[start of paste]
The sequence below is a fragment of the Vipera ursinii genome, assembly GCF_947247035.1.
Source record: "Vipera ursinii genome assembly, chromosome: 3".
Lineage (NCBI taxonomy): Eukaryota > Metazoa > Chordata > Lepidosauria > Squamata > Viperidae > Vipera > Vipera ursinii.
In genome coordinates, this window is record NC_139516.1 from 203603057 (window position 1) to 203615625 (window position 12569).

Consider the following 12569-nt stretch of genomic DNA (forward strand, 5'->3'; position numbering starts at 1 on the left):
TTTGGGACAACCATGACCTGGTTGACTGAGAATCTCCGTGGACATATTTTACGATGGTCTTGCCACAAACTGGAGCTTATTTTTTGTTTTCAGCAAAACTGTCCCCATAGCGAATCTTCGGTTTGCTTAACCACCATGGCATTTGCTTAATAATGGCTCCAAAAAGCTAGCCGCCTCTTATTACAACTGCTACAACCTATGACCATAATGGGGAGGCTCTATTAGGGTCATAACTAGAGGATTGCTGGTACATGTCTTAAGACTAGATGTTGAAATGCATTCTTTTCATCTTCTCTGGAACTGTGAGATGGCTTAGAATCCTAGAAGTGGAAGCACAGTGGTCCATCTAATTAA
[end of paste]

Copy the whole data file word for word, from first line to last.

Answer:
The sequence below is a fragment of the Vipera ursinii genome, assembly GCF_947247035.1.
Source record: "Vipera ursinii genome assembly, chromosome: 3".
Lineage (NCBI taxonomy): Eukaryota > Metazoa > Chordata > Lepidosauria > Squamata > Viperidae > Vipera > Vipera ursinii.
In genome coordinates, this window is record NC_139516.1 from 203603057 (window position 1) to 203615625 (window position 12569).

Consider the following 12569-nt stretch of genomic DNA (forward strand, 5'->3'; position numbering starts at 1 on the left):
TTTGGGACAACCATGACCTGGTTGACTGAGAATCTCCGTGGACATATTTTACGATGGTCTTGCCACAAACTGGAGCTTATTTTTTGTTTTCAGCAAAACTGTCCCCATAGCGAATCTTCGGTTTGCTTAACCACCATGGCATTTGCTTAATAATGGCTCCAAAAAGCTAGCCGCCTCTTATTACAACTGCTACAACCTATGACCATAATGGGGAGGCTCTATTAGGGTCATAACTAGAGGATTGCTGGTACATGTCTTAAGACTAGATGTTGAAATGCATTCTTTTCATCTTCTCTGGAACTGTGAGATGGCTTAGAATCCTAGAAGTGGAAGCACAGTGGTCCATCTAATTAA